There is a cloud of uncertainty surrounding the origins of Marion Harris (Mary Ellen Harris, or Harrison, 1896-1944). She may have been from Indiana; she may have been from Henderson, Kentucky. What is known is that she turned up in Chicago vaudeville circa 1914. In the mid teens, Chicago was a hotbed of the new jazz music then exploding, and Harris quickly became known as one of the first white exponents of both jazz and blues (and one of the first to record those styles of either race).
Vernon Castle is said to have been the catalyst for her early success. Within a few short months of her emergence in Chicago she was in New York cutting records, playing big time venues like the Palace, and appearing in Broadway shows like Stop! Look! Listen!, Ziegfeld’s Midnight Frolics, and Yours Truly. Harris recorded for the Victor, Columbia and Brunswick labels. Tunes she was associated with included “Ain’t Got Nobody”, “After You’ve Gone”, and “A Good Man is Hard to Find”.
From 1921 to 1922 she was married to Robert Williams, also a minor star. Their daughter also went into show business under the name Marion Harris Jr.
In 1928 she appeared in an MGM short called Marion Harris: Songbird of Jazz. This was followed by Devil-May-Care (1929), her one Hollywood feature, and a Paramount short called It’s All Over (1930). From 1931 to 1933 she had regular gigs on the NBC radio shows The Ipana Troubadors, and The Fleischmann’s Yeast Hour, with Rudy Vallee.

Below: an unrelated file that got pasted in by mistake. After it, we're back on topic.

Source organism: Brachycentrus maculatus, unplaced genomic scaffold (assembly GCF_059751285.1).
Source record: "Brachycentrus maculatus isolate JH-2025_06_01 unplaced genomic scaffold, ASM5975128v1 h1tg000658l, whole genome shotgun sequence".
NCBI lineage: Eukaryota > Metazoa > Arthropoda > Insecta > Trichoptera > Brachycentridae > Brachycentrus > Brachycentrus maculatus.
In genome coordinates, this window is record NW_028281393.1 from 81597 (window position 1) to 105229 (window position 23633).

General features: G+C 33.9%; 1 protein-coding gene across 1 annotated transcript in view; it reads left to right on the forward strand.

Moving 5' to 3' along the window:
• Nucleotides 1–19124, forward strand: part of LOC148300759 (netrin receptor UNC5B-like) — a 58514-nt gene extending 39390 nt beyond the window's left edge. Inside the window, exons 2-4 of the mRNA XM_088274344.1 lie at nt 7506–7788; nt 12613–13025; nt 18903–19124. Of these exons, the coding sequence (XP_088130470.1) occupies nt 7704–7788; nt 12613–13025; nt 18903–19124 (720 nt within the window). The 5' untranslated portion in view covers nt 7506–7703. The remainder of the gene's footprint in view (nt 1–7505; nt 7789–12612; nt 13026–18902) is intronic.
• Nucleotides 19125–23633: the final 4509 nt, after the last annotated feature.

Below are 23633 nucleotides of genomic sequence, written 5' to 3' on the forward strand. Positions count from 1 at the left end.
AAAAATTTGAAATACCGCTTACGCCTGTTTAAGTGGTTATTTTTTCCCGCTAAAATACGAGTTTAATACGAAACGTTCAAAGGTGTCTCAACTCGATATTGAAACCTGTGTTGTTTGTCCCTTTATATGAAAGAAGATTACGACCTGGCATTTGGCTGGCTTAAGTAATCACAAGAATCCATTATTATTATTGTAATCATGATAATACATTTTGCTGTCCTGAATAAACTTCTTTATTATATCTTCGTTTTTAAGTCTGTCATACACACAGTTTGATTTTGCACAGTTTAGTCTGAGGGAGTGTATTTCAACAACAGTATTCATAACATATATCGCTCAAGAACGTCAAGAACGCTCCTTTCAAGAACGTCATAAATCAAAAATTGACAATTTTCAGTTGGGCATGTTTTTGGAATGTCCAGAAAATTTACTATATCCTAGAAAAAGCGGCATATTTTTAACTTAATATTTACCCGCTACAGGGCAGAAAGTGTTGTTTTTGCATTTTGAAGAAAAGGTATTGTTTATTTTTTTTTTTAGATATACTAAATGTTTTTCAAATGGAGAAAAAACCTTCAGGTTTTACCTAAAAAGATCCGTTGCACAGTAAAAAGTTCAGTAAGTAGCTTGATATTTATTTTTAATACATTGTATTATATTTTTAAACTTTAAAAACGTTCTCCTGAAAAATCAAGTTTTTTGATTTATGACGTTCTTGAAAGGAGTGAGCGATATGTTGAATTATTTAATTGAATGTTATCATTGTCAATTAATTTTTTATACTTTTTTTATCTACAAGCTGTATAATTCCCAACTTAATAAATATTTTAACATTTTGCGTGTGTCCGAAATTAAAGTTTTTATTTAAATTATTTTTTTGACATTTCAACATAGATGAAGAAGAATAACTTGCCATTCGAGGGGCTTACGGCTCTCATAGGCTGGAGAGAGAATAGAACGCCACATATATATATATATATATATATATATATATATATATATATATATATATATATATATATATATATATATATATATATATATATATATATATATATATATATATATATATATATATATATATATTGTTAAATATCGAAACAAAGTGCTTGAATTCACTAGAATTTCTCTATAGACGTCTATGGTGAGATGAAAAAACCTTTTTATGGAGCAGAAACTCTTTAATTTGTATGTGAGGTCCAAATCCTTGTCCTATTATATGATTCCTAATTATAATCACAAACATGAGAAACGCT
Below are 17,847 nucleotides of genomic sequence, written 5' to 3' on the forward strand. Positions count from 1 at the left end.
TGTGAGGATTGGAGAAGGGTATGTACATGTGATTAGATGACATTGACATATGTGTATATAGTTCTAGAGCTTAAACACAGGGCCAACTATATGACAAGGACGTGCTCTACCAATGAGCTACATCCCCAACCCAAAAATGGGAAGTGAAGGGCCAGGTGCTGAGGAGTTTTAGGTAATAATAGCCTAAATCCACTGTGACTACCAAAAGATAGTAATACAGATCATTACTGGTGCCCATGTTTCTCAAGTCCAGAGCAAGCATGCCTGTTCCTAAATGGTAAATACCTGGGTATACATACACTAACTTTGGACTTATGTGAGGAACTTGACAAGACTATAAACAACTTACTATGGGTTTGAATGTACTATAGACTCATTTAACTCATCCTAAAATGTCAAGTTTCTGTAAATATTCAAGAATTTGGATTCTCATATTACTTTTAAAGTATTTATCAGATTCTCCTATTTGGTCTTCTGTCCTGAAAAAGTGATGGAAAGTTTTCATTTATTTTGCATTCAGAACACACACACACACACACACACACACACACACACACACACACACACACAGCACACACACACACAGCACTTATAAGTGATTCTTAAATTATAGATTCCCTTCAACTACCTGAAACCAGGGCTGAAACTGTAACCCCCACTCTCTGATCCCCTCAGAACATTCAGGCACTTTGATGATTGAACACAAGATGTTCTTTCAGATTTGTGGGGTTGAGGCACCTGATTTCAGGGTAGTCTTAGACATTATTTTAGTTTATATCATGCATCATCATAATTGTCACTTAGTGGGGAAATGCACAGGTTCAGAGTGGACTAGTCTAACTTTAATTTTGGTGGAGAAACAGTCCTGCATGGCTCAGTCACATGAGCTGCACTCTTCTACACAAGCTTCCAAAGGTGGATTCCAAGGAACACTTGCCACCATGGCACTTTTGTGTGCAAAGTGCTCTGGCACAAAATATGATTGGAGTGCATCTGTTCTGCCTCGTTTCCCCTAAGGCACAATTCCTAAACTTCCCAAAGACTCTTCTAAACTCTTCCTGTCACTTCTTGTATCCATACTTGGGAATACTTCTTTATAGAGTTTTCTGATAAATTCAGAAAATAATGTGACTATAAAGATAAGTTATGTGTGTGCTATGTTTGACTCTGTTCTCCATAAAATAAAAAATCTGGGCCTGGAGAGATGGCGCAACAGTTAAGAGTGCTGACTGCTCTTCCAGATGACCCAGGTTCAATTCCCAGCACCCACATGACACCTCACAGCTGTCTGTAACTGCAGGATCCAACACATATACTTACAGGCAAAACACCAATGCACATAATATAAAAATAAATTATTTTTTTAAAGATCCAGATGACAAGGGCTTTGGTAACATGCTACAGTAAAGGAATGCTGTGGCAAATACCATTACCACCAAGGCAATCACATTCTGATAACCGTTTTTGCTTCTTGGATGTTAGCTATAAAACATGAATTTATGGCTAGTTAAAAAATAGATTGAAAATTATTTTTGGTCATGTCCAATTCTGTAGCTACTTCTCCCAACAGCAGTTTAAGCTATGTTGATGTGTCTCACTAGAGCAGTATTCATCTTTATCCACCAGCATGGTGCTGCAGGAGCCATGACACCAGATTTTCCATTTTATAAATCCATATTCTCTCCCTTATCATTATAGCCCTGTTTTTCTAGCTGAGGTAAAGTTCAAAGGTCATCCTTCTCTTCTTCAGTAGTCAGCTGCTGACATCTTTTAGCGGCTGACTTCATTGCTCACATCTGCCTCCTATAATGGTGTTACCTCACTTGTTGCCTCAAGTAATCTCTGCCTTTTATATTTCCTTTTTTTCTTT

After vaudeville died in the early 30s, Harris moved to England, where music hall was still thriving. She appeared in the halls, as well as West End shows, cabarets and night clubs, and on radio. She appeared in one British film,Trouble Ahead (1935).
In 1936 she married a British theatrical agent and retired from performing. Their home was destroyed by the blitz in 1941, and the event (not unexpectedly) seems to have taken a heavy toll on her nerves. In 1944 she returned to New York to be treated for a neurological disorder. While staying in a hotel there shortly afterward she died in a fire due to the perennial culprit: smoking in bed. Details are sparse, but one can easily imagine she was on some sort of medication at the time.
To find out more about the history of vaudeville, consult No Applause, Just Throw Money: The Book That Made Vaudeville Famous, available at Amazon, Barnes and Noble, and wherever nutty books are sold.